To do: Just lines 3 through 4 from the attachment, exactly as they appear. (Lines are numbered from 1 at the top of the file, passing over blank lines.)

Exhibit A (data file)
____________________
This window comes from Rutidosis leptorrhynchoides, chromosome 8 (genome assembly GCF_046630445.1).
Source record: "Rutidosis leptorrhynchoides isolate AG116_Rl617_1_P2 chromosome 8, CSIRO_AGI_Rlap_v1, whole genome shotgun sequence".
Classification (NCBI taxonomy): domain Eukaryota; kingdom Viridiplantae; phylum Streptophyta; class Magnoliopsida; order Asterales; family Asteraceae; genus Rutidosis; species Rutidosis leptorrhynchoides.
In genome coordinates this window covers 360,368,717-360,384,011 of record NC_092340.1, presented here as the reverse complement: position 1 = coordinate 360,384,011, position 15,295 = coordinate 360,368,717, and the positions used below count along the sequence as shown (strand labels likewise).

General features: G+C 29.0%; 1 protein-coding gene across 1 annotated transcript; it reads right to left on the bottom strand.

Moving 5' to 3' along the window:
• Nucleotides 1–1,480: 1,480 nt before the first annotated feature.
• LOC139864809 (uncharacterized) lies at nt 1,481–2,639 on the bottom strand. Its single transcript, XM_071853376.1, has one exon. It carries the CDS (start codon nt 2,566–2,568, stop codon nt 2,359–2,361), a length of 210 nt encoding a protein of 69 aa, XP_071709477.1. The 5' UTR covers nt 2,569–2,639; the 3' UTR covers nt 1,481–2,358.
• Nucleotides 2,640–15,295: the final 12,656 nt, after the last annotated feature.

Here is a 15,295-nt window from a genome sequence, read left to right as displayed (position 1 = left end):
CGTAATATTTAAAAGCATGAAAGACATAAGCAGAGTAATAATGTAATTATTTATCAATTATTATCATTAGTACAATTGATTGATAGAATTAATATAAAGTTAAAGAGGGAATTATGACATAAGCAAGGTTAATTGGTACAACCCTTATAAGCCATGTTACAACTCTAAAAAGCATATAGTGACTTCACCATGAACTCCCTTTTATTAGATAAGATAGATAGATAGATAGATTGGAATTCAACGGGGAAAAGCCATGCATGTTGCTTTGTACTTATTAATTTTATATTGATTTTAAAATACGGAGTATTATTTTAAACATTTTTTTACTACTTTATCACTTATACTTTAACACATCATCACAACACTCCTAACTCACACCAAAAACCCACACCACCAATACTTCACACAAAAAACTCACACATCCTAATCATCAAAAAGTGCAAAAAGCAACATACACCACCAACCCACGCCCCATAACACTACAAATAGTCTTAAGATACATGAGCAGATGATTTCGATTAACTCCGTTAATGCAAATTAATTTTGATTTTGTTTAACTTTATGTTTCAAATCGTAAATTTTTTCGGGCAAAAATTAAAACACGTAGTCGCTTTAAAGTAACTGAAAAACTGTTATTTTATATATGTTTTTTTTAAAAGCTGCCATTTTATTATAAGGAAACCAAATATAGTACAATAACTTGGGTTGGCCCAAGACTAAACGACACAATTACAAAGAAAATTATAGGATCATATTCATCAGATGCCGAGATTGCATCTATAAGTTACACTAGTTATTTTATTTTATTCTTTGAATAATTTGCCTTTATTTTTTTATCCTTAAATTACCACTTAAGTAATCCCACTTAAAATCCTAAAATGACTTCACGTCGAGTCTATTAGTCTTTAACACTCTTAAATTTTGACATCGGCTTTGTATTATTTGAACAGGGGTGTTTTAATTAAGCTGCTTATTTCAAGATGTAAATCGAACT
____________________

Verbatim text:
Classification (NCBI taxonomy): domain Eukaryota; kingdom Viridiplantae; phylum Streptophyta; class Magnoliopsida; order Asterales; family Asteraceae; genus Rutidosis; species Rutidosis leptorrhynchoides.
In genome coordinates this window covers 360,368,717-360,384,011 of record NC_092340.1, presented here as the reverse complement: position 1 = coordinate 360,384,011, position 15,295 = coordinate 360,368,717, and the positions used below count along the sequence as shown (strand labels likewise).